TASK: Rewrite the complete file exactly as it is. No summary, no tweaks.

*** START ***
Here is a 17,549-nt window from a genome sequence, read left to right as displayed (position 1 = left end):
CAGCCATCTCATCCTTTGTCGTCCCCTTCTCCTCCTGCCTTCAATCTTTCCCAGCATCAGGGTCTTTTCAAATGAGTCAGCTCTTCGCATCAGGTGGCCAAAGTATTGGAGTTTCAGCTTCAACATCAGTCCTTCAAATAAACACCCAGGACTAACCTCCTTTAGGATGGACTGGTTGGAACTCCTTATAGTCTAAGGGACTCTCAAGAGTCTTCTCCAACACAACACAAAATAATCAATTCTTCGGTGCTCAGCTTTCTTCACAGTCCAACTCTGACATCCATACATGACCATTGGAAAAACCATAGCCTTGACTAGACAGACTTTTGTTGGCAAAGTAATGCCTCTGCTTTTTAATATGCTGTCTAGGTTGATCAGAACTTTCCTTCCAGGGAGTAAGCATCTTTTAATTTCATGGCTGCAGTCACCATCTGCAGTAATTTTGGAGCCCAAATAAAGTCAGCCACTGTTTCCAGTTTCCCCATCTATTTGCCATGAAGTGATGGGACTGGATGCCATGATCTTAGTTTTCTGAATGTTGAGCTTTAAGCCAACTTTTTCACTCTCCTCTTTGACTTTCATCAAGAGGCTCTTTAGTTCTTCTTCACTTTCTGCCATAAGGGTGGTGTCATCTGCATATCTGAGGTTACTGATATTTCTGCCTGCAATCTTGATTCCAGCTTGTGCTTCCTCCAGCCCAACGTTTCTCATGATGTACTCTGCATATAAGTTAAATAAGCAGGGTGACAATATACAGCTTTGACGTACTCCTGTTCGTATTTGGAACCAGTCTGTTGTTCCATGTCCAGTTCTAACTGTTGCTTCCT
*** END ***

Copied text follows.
Here is a 17,549-nt window from a genome sequence, read left to right as displayed (position 1 = left end):
CAGCCATCTCATCCTTTGTCGTCCCCTTCTCCTCCTGCCTTCAATCTTTCCCAGCATCAGGGTCTTTTCAAATGAGTCAGCTCTTCGCATCAGGTGGCCAAAGTATTGGAGTTTCAGCTTCAACATCAGTCCTTCAAATAAACACCCAGGACTAACCTCCTTTAGGATGGACTGGTTGGAACTCCTTATAGTCTAAGGGACTCTCAAGAGTCTTCTCCAACACAACACAAAATAATCAATTCTTCGGTGCTCAGCTTTCTTCACAGTCCAACTCTGACATCCATACATGACCATTGGAAAAACCATAGCCTTGACTAGACAGACTTTTGTTGGCAAAGTAATGCCTCTGCTTTTTAATATGCTGTCTAGGTTGATCAGAACTTTCCTTCCAGGGAGTAAGCATCTTTTAATTTCATGGCTGCAGTCACCATCTGCAGTAATTTTGGAGCCCAAATAAAGTCAGCCACTGTTTCCAGTTTCCCCATCTATTTGCCATGAAGTGATGGGACTGGATGCCATGATCTTAGTTTTCTGAATGTTGAGCTTTAAGCCAACTTTTTCACTCTCCTCTTTGACTTTCATCAAGAGGCTCTTTAGTTCTTCTTCACTTTCTGCCATAAGGGTGGTGTCATCTGCATATCTGAGGTTACTGATATTTCTGCCTGCAATCTTGATTCCAGCTTGTGCTTCCTCCAGCCCAACGTTTCTCATGATGTACTCTGCATATAAGTTAAATAAGCAGGGTGACAATATACAGCTTTGACGTACTCCTGTTCGTATTTGGAACCAGTCTGTTGTTCCATGTCCAGTTCTAACTGTTGCTTCCT